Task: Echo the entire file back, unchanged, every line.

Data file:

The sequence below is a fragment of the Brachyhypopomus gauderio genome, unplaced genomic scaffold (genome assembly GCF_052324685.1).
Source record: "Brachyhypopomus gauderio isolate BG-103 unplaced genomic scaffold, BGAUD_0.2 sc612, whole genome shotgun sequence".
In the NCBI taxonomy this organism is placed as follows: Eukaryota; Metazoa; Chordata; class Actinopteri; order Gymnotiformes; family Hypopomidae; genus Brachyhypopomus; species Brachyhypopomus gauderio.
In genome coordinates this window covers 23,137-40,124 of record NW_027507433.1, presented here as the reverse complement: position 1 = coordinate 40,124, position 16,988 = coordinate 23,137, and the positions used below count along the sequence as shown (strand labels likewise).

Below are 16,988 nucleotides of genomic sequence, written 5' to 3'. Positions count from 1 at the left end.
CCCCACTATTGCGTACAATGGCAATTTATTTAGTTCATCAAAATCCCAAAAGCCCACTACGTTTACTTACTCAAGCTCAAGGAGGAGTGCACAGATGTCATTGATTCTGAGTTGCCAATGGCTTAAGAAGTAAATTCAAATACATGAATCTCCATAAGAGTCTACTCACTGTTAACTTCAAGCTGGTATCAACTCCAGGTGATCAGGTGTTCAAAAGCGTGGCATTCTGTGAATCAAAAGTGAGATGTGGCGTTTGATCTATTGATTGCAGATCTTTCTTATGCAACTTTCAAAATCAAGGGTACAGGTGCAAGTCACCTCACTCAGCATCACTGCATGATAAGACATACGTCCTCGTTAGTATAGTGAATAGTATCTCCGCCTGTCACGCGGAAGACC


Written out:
The sequence below is a fragment of the Brachyhypopomus gauderio genome, unplaced genomic scaffold (genome assembly GCF_052324685.1).
Source record: "Brachyhypopomus gauderio isolate BG-103 unplaced genomic scaffold, BGAUD_0.2 sc612, whole genome shotgun sequence".
In the NCBI taxonomy this organism is placed as follows: Eukaryota; Metazoa; Chordata; class Actinopteri; order Gymnotiformes; family Hypopomidae; genus Brachyhypopomus; species Brachyhypopomus gauderio.
In genome coordinates this window covers 23,137-40,124 of record NW_027507433.1, presented here as the reverse complement: position 1 = coordinate 40,124, position 16,988 = coordinate 23,137, and the positions used below count along the sequence as shown (strand labels likewise).

Below are 16,988 nucleotides of genomic sequence, written 5' to 3'. Positions count from 1 at the left end.
CCCCACTATTGCGTACAATGGCAATTTATTTAGTTCATCAAAATCCCAAAAGCCCACTACGTTTACTTACTCAAGCTCAAGGAGGAGTGCACAGATGTCATTGATTCTGAGTTGCCAATGGCTTAAGAAGTAAATTCAAATACATGAATCTCCATAAGAGTCTACTCACTGTTAACTTCAAGCTGGTATCAACTCCAGGTGATCAGGTGTTCAAAAGCGTGGCATTCTGTGAATCAAAAGTGAGATGTGGCGTTTGATCTATTGATTGCAGATCTTTCTTATGCAACTTTCAAAATCAAGGGTACAGGTGCAAGTCACCTCACTCAGCATCACTGCATGATAAGACATACGTCCTCGTTAGTATAGTGAATAGTATCTCCGCCTGTCACGCGGAAGACC